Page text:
After days of uncertainty and anger that culminated in several deaths and dozens being injured during running battles in Uganda’s capital Kampala, the state finally gave an inch to protestors agitating for the release of popular opposition MP Robert Kyagulanyi, also known as Bobi Wine, and several other legislators.
On Thursday, the Ugandan military withdrew charges against the legislator after being detained in a military barracks in Gulu, a city in the country’s North, following a violent incident in the buildup to a municipality by-election that pitted opposition candidates against those of the ruling National Resistance Movement (NRM).
According to police records, President Yoweri Museveni’s motorcade was stoned during campaigns for the president’s party flag-bearer, Nusura Tiperu. MPs Francis Zaake, Paul Mwiru and Gerald Karuhanga were arrested.
It was also alleged that Bobi Wine was found in possession of two submachine guns. For observers, the arrests of the popular legislators could either mean a turning point in Uganda’s politics that has for decades seemed stifling to new, alternative voices or a further consolidation of power for the 74-year-old Museveni, president since 1986.
“We come from a history of intolerance in the political space. For Uganda, the lack of alternative voices in the political field has led the people to identify with revolutionaries in other spheres of life such as music,” political analyst and Makerere University lecturer Mwambutsya Ndebesa told the Sunday Standard. Ndebesa, however, acknowledges that although marginal, the Bobi Wine incident has shifted some ground in the debate for a new Uganda. A day before the charges were dropped, President Museveni had in a letter to his country gone on record to condemn the brutality that had taken place in the week leading to the charges being dropped.
Norm for agitators
“On the issue of releasing Bobi Wine and the others, the President of Uganda does not have such powers. Once somebody is arrested, charged and remanded, it is only two authorities who can release such people in any way: the courts or the DPP withdrawing charges if the evidence is not enough. Let us therefore, wait for the courts and see what they decide,” said the President in a statement.
But why have people coalesced around the arrest, yet for Uganda, opposition MPs are constantly in the cross hairs of the ruling NRM, with beatings and occasional detentions being perceived as the norm for agitators of change?
“Our politics have for a long time been coalesced around the idea of a militarised state. We do not have an ideology that the people can coalesce around. But now the people, in particular the youth, who form a majority of the population, have identified heroes away from your average politician,” Ndebesa says.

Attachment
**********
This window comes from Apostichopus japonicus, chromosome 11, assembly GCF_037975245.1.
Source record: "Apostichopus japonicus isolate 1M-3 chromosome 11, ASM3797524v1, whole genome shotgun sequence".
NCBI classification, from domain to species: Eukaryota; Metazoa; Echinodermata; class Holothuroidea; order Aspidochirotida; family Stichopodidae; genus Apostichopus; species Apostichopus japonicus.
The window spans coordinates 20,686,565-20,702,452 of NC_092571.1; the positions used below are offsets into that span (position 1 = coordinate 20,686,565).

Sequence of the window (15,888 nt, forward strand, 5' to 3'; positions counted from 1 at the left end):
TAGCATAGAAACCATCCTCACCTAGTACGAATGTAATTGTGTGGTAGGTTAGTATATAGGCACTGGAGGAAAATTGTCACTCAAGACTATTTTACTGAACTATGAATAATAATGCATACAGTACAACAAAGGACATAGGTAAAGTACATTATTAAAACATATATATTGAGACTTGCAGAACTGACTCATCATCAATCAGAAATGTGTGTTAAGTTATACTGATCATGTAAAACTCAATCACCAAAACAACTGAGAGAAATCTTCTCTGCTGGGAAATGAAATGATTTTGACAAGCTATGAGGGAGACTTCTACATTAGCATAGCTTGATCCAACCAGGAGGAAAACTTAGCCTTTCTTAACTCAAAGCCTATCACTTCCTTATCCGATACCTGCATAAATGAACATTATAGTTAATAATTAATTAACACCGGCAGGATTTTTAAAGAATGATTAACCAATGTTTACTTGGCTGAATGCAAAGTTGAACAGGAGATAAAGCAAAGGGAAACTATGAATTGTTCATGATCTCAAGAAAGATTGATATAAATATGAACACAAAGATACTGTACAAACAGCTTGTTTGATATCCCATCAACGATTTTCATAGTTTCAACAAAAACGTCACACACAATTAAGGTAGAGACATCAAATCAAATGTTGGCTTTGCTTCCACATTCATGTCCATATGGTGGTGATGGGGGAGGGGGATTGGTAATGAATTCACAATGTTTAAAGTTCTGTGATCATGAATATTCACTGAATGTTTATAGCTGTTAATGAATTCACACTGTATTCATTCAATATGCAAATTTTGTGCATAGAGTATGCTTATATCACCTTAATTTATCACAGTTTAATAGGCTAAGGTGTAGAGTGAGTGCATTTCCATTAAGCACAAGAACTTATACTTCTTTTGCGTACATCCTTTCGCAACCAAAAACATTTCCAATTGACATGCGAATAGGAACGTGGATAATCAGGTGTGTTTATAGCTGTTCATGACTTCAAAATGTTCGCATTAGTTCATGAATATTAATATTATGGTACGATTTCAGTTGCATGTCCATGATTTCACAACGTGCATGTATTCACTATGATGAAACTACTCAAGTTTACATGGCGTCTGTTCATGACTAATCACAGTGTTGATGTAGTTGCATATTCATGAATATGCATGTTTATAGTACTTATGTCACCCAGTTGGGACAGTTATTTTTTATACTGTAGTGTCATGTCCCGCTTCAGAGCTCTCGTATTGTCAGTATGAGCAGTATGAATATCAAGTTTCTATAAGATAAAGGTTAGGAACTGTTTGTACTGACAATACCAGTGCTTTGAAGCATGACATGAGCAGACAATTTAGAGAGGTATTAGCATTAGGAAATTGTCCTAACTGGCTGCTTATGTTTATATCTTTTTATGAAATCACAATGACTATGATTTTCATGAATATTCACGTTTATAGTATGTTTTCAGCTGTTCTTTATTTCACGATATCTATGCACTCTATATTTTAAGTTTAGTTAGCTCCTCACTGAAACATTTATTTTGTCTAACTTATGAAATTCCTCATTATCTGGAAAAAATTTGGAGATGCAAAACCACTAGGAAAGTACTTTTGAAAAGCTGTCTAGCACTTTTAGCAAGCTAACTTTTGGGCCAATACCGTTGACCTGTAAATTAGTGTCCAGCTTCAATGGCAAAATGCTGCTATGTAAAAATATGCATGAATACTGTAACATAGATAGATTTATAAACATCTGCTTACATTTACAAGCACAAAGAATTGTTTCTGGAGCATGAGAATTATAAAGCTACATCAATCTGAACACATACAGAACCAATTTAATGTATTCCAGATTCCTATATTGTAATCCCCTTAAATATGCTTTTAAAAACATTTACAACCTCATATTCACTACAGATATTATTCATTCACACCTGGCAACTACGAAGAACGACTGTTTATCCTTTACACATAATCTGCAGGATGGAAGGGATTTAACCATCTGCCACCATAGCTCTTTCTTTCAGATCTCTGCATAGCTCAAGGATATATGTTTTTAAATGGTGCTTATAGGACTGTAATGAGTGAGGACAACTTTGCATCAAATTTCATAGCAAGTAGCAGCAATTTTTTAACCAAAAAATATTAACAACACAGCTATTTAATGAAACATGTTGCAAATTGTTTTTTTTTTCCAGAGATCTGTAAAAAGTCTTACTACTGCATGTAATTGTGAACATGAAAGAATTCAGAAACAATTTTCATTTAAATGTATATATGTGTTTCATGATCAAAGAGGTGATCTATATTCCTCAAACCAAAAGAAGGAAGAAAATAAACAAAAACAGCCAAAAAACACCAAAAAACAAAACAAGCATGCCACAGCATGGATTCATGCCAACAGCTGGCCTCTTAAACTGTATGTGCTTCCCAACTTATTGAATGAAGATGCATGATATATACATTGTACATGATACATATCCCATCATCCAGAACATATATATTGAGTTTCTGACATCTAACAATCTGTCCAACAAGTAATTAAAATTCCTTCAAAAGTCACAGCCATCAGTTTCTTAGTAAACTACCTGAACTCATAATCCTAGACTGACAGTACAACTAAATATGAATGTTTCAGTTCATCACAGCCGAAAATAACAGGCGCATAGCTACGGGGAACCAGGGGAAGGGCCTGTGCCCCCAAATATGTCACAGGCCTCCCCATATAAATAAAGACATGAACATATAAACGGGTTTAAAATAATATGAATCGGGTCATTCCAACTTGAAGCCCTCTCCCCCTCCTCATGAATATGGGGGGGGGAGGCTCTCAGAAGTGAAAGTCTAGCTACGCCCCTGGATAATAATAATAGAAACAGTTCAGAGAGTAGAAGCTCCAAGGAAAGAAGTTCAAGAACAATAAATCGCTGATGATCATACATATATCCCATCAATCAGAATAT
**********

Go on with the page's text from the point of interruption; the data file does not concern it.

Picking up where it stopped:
“He talks about their struggles, hopes and ambitions in his music. The people see themselves in Bobi Wine, his struggles are their struggles.”
The 36-year-old politician is on the first year of his first term as MP, going up against an establishment that seems hell bent on maintaining the status quo.
“Uganda’s Achilles Heel is the militarisation of the country’s politics,” Ndebesa says. “Until this is dealt with and the grip broken, we shall continue to exist in this space.”
For political scientist and the University of Nairobi don, Phillip Nyinguro, a lot more has to give for the country to witness the regime change some quarters crave for.
“Successful regime changes in Africa always come with the interaction of both domestic and international pressure,” Nyinguro says.
“For Uganda, the domestic forces just play the role of agitation to give external forces an excuse to intervene.”
And, the professor says, these external forces, a critical component for regime change, have been sending mixed signals about Museveni’s 32-year reign.
“There is no immediacy in pushing him aside because he has shown himself to be a blue-eyed boy of the west in a region in which having an agreeable head of state is of crucial importance to western interests,” he says.
But, the scales might tip.
“The recent renewal of ties between Nairobi and Washington might just give the west a reason to intervene as long as they have another dependable head of state in President Uhuru Kenyatta. Until they have Kenya in their grip, Museveni will sit pretty,” says Nyinguro.
But, it remains to be seen whether the protesters and the opposition politicians will eventually take much more than the inch granted by a previously unmoved and unshakeable administration which for the first time in a long time has shown flashes of a weakness that might prove to be the silver lining in the Pearl of Africa’s clamour for change.